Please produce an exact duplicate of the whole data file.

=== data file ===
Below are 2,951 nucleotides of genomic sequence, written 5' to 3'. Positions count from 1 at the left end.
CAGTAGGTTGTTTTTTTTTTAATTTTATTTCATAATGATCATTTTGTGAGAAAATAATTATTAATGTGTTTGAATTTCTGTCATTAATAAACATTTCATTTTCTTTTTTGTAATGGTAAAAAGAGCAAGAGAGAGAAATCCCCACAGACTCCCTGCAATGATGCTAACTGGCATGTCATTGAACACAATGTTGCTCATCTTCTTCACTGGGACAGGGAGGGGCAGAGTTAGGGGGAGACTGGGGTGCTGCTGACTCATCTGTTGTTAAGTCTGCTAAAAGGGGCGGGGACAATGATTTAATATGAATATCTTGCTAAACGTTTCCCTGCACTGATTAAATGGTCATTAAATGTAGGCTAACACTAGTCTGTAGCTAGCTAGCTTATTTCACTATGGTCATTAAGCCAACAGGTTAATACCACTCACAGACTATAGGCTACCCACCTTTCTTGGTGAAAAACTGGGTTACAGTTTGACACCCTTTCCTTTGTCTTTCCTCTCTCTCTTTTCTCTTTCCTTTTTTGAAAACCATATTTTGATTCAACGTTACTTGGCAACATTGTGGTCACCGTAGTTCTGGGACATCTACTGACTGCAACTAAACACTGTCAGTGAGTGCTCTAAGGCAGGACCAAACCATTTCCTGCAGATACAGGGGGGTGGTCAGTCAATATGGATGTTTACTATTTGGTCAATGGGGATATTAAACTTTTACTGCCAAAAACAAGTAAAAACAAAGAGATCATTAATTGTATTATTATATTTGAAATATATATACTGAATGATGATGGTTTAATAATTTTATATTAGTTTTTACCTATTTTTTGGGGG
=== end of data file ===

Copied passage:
Below are 2,951 nucleotides of genomic sequence, written 5' to 3'. Positions count from 1 at the left end.
CAGTAGGTTGTTTTTTTTTTAATTTTATTTCATAATGATCATTTTGTGAGAAAATAATTATTAATGTGTTTGAATTTCTGTCATTAATAAACATTTCATTTTCTTTTTTGTAATGGTAAAAAGAGCAAGAGAGAGAAATCCCCACAGACTCCCTGCAATGATGCTAACTGGCATGTCATTGAACACAATGTTGCTCATCTTCTTCACTGGGACAGGGAGGGGCAGAGTTAGGGGGAGACTGGGGTGCTGCTGACTCATCTGTTGTTAAGTCTGCTAAAAGGGGCGGGGACAATGATTTAATATGAATATCTTGCTAAACGTTTCCCTGCACTGATTAAATGGTCATTAAATGTAGGCTAACACTAGTCTGTAGCTAGCTAGCTTATTTCACTATGGTCATTAAGCCAACAGGTTAATACCACTCACAGACTATAGGCTACCCACCTTTCTTGGTGAAAAACTGGGTTACAGTTTGACACCCTTTCCTTTGTCTTTCCTCTCTCTCTTTTCTCTTTCCTTTTTTGAAAACCATATTTTGATTCAACGTTACTTGGCAACATTGTGGTCACCGTAGTTCTGGGACATCTACTGACTGCAACTAAACACTGTCAGTGAGTGCTCTAAGGCAGGACCAAACCATTTCCTGCAGATACAGGGGGGTGGTCAGTCAATATGGATGTTTACTATTTGGTCAATGGGGATATTAAACTTTTACTGCCAAAAACAAGTAAAAACAAAGAGATCATTAATTGTATTATTATATTTGAAATATATATACTGAATGATGATGGTTTAATAATTTTATATTAGTTTTTACCTATTTTTTGGGGG